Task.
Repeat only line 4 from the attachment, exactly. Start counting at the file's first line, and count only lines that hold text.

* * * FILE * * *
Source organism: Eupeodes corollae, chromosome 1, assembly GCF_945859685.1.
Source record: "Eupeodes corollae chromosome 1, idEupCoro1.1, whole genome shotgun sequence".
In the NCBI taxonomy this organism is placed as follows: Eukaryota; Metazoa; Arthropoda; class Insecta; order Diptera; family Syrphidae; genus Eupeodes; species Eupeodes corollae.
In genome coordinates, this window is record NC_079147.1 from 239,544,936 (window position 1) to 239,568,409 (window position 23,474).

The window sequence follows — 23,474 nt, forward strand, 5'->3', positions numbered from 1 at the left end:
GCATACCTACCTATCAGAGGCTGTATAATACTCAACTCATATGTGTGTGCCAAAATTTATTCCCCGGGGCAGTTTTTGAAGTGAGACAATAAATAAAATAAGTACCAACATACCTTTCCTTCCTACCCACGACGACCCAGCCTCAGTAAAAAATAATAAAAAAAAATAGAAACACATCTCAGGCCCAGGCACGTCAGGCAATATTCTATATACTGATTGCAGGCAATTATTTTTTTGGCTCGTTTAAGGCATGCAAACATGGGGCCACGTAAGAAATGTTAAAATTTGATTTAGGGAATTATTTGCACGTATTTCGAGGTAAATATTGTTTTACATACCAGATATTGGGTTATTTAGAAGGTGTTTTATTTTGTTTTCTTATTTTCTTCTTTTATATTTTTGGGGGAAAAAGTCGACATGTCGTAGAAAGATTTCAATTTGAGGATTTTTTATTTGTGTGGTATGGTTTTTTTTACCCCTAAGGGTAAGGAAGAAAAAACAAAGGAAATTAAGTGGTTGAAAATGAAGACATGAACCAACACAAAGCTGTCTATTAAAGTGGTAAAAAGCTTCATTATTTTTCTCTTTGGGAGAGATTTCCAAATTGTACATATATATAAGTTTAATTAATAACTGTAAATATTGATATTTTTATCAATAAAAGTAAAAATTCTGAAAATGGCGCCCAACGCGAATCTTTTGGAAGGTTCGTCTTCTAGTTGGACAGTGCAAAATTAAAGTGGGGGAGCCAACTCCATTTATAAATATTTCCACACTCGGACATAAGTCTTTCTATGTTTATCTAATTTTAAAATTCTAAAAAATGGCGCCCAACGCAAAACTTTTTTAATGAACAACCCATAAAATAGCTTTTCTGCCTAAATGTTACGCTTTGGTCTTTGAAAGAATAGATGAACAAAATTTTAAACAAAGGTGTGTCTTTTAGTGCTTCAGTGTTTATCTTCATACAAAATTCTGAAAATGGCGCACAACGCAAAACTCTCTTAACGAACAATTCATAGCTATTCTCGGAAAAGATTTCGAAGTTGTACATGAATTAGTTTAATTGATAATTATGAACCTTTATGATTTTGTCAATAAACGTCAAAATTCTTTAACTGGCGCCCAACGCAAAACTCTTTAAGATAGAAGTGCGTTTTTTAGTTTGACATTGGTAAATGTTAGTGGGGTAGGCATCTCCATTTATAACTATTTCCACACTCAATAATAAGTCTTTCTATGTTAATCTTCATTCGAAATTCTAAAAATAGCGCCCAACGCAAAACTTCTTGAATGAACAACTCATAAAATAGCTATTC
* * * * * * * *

In genome coordinates, this window is record NC_079147.1 from 239,544,936 (window position 1) to 239,568,409 (window position 23,474).